Warmer conditions: Water temperatures have risen by about 5 degrees over the past two weeks, creating bigger appetites. Reports of baitfish being caught have started to trickle in from various locations.
Bait sources: A few offshore anglers have found schools of Spanish sardines and threadfin herring about 5 miles out from some passes. They are inconsistent, but it's a good sign. Even inshore guides have found whitebait along beaches and grass flats.
Bait bonus: Before the bigger fish arrive, water temperatures must rise a few more degrees; 68 is the magic number. Eventually, we will see large migrations of kingfish around these baitfish. They'll be hungry after traveling hundreds of miles. Normally, they stay for just a few days. By the end of March, many stay longer, especially if a major food source is nearby. This is why artificial reefs are so consistent with kingfish each spring and fall: the combination of warmer water and lots of baitfish settling on structures.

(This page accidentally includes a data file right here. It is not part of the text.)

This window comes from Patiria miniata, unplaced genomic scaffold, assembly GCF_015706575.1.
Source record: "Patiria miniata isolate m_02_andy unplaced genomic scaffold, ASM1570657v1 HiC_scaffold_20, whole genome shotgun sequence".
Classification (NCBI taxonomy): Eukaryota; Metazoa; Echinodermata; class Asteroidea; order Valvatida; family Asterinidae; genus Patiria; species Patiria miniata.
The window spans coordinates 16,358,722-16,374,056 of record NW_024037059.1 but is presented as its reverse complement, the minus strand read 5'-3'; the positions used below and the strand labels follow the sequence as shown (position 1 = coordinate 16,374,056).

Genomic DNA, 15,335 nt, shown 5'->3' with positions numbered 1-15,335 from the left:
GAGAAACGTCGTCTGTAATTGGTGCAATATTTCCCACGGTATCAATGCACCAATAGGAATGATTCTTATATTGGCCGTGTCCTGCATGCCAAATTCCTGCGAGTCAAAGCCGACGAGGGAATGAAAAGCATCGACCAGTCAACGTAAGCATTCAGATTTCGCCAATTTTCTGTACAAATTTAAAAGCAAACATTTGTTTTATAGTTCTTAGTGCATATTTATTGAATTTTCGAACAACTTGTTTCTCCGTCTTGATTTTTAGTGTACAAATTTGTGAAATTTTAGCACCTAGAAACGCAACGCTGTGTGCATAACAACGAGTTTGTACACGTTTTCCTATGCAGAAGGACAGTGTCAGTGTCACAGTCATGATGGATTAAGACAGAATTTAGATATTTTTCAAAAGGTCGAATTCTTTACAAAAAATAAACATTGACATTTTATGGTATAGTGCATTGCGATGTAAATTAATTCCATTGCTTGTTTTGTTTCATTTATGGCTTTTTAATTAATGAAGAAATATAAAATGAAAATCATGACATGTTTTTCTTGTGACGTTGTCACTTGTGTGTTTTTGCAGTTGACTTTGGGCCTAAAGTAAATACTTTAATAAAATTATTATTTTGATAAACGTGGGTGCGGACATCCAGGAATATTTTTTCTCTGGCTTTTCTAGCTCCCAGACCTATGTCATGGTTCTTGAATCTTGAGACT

Keep watch: Look for tripletail floating at the surface near debris and crab trap buoys. These rare, hard-fighting fish also migrate along our coast in February. Their favorite food is live shrimp.
Dave Mistretta captains the Jaws Too out of Indian Rocks Beach. Call (727) 439-2628 or visit jawstoo.com.